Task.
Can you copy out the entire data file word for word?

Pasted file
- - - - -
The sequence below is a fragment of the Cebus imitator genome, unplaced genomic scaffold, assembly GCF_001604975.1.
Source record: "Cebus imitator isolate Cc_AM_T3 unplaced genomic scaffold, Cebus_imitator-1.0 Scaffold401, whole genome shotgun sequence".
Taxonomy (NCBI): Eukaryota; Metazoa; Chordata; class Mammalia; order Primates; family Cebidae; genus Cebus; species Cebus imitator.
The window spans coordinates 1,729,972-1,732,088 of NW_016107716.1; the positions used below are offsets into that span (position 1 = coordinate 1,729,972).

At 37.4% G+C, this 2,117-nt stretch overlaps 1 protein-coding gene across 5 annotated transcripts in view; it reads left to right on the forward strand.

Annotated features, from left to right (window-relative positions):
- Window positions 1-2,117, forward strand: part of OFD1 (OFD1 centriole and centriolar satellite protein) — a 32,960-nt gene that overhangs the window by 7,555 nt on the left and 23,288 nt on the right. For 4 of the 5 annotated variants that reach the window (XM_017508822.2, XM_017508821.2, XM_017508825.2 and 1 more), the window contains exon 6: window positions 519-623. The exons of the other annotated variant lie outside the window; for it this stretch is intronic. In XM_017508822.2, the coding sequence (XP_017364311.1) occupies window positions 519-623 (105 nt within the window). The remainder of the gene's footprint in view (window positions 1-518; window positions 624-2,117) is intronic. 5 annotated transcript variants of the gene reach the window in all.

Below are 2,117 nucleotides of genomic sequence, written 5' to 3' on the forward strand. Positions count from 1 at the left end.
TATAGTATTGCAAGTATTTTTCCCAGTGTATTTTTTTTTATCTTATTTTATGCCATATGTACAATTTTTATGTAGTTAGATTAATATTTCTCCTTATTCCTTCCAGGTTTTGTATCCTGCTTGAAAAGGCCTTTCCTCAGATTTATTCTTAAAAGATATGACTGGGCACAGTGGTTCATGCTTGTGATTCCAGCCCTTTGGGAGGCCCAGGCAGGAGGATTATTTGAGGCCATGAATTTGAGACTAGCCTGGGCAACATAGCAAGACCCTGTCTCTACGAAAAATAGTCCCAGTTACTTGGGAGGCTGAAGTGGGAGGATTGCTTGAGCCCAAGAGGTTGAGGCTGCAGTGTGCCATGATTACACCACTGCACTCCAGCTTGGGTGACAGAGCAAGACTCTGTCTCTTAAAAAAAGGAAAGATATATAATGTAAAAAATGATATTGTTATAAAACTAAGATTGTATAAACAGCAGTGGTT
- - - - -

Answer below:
The sequence below is a fragment of the Cebus imitator genome, unplaced genomic scaffold, assembly GCF_001604975.1.
Source record: "Cebus imitator isolate Cc_AM_T3 unplaced genomic scaffold, Cebus_imitator-1.0 Scaffold401, whole genome shotgun sequence".
Taxonomy (NCBI): Eukaryota; Metazoa; Chordata; class Mammalia; order Primates; family Cebidae; genus Cebus; species Cebus imitator.
The window spans coordinates 1,729,972-1,732,088 of NW_016107716.1; the positions used below are offsets into that span (position 1 = coordinate 1,729,972).

At 37.4% G+C, this 2,117-nt stretch overlaps 1 protein-coding gene across 5 annotated transcripts in view; it reads left to right on the forward strand.

Annotated features, from left to right (window-relative positions):
- Window positions 1-2,117, forward strand: part of OFD1 (OFD1 centriole and centriolar satellite protein) — a 32,960-nt gene that overhangs the window by 7,555 nt on the left and 23,288 nt on the right. For 4 of the 5 annotated variants that reach the window (XM_017508822.2, XM_017508821.2, XM_017508825.2 and 1 more), the window contains exon 6: window positions 519-623. The exons of the other annotated variant lie outside the window; for it this stretch is intronic. In XM_017508822.2, the coding sequence (XP_017364311.1) occupies window positions 519-623 (105 nt within the window). The remainder of the gene's footprint in view (window positions 1-518; window positions 624-2,117) is intronic. 5 annotated transcript variants of the gene reach the window in all.

Below are 2,117 nucleotides of genomic sequence, written 5' to 3' on the forward strand. Positions count from 1 at the left end.
TATAGTATTGCAAGTATTTTTCCCAGTGTATTTTTTTTTATCTTATTTTATGCCATATGTACAATTTTTATGTAGTTAGATTAATATTTCTCCTTATTCCTTCCAGGTTTTGTATCCTGCTTGAAAAGGCCTTTCCTCAGATTTATTCTTAAAAGATATGACTGGGCACAGTGGTTCATGCTTGTGATTCCAGCCCTTTGGGAGGCCCAGGCAGGAGGATTATTTGAGGCCATGAATTTGAGACTAGCCTGGGCAACATAGCAAGACCCTGTCTCTACGAAAAATAGTCCCAGTTACTTGGGAGGCTGAAGTGGGAGGATTGCTTGAGCCCAAGAGGTTGAGGCTGCAGTGTGCCATGATTACACCACTGCACTCCAGCTTGGGTGACAGAGCAAGACTCTGTCTCTTAAAAAAAGGAAAGATATATAATGTAAAAAATGATATTGTTATAAAACTAAGATTGTATAAACAGCAGTGGTT